We study different kinds of learning and how the different ways we learn influence memory, decision making, cognitive control, and other goal-directed behavior in children, adolescents, and adults. We are particularly interested in adolescence as an important developmental period when children gain increased independence to learn and make decisions. We aim to characterize adolescents’ unique capacity to flexibly learn from their experiences and use this information to navigate new situations. We investigate how the developing brain promotes flexible learning from the range of new experiences and challenges that emerge throughout development.
Our work focuses on three central questions:
How does the developing brain support learning and decision-making in adolescence?
Multiple systems in the brain support distinct kinds of learning. We are interested in how these different brain systems interact across development to help children and adolescents learn from their experiences.
How do different kinds of learning influence memory?
Across development, children and adolescents face many new experiences. While learning from these experiences, they must remember information that will be most useful for their future success. We want to understand the factors, such as rewards and social feedback, that shape what children and adolescents tend to remember during learning.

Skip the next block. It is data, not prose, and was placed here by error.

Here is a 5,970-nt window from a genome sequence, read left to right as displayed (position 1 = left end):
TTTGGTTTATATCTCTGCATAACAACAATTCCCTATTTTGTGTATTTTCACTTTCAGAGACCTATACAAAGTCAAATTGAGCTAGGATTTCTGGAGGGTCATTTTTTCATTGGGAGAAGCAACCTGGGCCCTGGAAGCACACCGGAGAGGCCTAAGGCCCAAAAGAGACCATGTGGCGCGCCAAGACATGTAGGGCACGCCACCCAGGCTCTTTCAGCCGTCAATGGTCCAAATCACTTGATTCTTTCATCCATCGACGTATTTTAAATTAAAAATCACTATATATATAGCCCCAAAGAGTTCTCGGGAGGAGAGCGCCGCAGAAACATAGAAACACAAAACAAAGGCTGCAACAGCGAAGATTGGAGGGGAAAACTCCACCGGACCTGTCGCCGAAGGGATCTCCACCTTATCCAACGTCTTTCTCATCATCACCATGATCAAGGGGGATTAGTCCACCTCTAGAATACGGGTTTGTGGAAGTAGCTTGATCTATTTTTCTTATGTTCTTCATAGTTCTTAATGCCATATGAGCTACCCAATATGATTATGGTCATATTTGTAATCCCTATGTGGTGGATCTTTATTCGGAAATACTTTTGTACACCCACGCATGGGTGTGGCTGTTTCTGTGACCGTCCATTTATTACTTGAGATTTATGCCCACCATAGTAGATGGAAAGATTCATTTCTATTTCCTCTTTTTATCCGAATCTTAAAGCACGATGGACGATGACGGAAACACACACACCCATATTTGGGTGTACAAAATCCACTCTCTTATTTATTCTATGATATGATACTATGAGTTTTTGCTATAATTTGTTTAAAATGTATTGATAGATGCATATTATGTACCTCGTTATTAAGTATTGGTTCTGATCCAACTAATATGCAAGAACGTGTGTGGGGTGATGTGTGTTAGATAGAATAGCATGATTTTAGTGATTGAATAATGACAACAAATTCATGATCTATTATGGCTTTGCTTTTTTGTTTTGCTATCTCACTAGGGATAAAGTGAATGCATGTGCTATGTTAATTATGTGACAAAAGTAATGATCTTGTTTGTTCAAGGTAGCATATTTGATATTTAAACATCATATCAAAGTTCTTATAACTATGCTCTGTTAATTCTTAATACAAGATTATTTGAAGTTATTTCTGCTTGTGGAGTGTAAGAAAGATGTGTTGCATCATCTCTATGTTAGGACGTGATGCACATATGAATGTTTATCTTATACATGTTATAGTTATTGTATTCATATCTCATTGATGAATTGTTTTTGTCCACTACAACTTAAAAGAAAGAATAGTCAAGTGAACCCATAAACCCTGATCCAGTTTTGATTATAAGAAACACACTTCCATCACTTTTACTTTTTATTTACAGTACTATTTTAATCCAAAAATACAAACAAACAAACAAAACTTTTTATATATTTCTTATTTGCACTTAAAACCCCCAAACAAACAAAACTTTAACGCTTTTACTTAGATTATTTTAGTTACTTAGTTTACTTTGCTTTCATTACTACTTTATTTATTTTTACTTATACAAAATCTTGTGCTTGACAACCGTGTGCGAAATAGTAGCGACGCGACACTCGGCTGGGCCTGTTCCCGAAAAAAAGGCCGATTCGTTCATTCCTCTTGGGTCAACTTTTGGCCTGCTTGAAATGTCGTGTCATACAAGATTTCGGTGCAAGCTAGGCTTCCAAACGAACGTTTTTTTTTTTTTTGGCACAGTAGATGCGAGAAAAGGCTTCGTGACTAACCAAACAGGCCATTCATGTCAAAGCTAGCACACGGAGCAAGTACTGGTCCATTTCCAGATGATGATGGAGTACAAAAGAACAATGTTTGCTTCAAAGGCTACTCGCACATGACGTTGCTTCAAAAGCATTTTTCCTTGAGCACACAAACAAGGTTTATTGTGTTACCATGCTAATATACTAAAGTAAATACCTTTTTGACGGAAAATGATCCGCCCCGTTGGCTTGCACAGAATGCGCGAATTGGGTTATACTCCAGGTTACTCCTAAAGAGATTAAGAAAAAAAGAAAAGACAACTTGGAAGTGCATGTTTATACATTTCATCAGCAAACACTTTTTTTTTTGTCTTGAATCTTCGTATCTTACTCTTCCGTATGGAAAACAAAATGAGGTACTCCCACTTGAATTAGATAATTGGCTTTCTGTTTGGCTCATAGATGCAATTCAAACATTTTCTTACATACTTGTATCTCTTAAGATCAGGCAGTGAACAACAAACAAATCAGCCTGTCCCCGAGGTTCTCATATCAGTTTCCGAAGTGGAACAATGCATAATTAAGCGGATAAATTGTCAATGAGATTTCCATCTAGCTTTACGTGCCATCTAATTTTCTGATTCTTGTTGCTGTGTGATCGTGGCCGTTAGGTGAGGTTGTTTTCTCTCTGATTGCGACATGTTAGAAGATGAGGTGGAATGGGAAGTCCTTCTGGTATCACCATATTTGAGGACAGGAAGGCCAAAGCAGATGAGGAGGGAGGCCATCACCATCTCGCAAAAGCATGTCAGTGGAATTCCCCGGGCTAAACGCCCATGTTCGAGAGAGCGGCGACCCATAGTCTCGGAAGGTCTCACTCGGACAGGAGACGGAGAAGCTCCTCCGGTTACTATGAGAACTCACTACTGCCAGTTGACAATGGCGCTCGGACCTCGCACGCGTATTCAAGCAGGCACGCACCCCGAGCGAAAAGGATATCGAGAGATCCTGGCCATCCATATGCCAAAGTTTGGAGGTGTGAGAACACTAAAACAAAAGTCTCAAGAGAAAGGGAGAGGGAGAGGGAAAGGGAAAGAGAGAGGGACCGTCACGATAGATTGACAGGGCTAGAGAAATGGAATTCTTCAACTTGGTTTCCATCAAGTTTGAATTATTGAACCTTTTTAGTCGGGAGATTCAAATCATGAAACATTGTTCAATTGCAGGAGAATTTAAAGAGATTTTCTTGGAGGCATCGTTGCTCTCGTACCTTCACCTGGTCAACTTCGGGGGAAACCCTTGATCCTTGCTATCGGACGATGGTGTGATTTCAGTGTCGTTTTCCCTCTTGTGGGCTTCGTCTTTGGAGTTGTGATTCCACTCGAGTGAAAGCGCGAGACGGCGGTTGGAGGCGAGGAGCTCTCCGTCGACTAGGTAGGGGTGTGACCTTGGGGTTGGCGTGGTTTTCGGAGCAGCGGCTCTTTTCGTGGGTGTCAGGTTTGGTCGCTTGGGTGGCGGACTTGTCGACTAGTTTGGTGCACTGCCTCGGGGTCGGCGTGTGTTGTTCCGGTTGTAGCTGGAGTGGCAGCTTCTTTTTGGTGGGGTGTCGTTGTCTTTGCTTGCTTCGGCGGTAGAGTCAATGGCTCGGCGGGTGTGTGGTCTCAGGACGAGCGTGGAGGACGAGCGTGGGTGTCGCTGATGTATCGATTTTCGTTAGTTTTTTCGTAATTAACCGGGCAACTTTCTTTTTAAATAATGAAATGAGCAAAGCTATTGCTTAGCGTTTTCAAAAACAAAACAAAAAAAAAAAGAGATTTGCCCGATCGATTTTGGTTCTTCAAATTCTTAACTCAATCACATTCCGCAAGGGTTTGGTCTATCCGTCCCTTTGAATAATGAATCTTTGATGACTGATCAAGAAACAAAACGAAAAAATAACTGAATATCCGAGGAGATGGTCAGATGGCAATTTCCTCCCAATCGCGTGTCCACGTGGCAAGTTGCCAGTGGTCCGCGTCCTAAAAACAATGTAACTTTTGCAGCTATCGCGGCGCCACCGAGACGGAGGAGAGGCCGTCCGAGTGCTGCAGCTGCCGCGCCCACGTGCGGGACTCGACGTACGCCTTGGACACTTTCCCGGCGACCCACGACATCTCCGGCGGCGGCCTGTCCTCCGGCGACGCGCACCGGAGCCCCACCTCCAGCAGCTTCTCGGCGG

How are memories used to guide decision making?
As children grow up and transition into adolescence, they are increasingly challenged to make more self-guided decisions. We are interested in how children and adolescents use memories from different learning experiences to help them make decisions in new situations.
We use several tools to answer our questions. We create learning, memory, and decision-making games to investigate these behaviors. We also use functional magnetic resonance imaging (fMRI) to help see what is happening in the brain during these games. We use computational modeling to analyze what aspects of learning influences memory and decision-making. These tools guide our inferences about cognitive and neural mechanisms that underlie the behaviors we see in the lab.